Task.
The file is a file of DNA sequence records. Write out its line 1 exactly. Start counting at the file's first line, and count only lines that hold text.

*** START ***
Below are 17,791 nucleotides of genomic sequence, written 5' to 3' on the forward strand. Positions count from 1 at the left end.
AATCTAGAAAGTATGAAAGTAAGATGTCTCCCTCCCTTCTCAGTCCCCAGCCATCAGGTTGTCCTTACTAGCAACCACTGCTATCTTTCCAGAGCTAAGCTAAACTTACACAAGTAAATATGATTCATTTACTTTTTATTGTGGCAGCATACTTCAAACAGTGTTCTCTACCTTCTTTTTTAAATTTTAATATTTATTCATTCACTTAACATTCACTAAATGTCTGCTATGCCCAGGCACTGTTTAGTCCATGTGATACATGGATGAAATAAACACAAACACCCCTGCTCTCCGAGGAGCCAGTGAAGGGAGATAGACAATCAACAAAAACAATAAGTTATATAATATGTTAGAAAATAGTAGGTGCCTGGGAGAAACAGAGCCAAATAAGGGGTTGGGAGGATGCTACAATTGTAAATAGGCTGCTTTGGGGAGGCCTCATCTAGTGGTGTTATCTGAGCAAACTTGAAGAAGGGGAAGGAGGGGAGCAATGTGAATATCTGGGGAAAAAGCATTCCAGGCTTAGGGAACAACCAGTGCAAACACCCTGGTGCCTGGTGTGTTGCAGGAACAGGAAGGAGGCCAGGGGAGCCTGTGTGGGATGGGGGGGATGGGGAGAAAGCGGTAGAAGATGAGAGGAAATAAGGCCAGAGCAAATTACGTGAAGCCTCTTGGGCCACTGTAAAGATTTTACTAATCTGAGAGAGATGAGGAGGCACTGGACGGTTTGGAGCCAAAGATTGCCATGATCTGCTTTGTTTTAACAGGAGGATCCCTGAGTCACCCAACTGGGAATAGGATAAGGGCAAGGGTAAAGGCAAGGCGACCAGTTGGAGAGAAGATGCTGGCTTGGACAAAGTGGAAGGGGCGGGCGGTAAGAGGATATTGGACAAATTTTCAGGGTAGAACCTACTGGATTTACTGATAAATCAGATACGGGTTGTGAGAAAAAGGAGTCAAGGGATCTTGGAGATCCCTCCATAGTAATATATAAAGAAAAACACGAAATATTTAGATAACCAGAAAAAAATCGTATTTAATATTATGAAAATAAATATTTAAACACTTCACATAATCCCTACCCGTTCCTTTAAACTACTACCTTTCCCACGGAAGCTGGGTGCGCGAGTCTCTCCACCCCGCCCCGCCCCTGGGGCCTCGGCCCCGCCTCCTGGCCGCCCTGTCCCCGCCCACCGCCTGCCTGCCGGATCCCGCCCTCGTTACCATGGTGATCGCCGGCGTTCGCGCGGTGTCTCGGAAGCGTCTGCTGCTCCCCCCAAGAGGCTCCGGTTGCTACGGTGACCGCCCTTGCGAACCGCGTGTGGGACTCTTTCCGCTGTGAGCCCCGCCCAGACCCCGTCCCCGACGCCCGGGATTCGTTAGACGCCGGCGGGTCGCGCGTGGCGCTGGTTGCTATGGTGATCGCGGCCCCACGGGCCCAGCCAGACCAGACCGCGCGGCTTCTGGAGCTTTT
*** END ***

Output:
Below are 17,791 nucleotides of genomic sequence, written 5' to 3' on the forward strand. Positions count from 1 at the left end.